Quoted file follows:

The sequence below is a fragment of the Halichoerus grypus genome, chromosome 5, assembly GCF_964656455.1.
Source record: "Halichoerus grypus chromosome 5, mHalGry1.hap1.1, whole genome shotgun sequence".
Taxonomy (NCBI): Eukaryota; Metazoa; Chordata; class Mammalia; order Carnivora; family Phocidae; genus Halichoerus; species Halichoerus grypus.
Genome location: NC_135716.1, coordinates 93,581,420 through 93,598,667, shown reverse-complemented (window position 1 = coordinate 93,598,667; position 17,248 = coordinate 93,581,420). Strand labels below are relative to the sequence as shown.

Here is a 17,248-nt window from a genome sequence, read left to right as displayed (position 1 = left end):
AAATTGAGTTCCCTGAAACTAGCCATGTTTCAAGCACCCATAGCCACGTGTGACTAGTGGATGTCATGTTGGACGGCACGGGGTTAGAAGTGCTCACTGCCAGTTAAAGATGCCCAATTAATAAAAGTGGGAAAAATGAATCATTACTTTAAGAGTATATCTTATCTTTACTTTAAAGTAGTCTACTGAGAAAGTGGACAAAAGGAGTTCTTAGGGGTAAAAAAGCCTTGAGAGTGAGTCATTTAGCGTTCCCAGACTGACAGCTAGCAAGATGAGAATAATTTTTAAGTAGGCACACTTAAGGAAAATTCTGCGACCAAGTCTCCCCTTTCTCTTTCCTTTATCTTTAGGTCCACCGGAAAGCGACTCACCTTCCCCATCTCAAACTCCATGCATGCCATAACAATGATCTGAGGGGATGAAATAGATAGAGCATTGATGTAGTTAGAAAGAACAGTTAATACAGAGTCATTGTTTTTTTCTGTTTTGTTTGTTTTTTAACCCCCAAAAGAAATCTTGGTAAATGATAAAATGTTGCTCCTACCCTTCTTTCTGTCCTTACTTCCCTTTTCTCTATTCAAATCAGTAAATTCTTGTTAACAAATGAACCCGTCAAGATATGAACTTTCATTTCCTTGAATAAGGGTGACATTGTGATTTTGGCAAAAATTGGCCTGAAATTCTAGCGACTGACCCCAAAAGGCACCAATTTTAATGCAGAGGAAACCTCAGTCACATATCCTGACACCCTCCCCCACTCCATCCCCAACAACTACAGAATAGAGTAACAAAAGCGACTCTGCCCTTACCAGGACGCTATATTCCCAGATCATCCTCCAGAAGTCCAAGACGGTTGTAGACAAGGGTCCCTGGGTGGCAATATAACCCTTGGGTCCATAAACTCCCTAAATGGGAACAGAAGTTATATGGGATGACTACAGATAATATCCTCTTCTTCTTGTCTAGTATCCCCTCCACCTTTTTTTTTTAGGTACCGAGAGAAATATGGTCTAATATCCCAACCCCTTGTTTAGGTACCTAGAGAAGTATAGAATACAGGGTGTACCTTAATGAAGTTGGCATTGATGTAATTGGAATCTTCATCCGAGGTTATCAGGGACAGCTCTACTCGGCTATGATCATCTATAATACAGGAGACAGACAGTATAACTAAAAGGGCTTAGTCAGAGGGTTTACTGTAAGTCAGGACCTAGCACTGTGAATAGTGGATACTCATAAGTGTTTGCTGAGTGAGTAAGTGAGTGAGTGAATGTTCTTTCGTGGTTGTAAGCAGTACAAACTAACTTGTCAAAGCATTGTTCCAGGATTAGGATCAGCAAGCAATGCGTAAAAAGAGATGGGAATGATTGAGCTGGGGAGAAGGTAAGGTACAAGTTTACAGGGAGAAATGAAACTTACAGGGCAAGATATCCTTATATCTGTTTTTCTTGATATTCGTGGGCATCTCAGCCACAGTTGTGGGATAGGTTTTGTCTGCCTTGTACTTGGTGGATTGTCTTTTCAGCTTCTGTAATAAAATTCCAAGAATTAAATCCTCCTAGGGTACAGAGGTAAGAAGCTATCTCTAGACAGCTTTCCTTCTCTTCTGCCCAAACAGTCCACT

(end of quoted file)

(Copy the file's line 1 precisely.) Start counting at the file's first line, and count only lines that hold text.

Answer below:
The sequence below is a fragment of the Halichoerus grypus genome, chromosome 5, assembly GCF_964656455.1.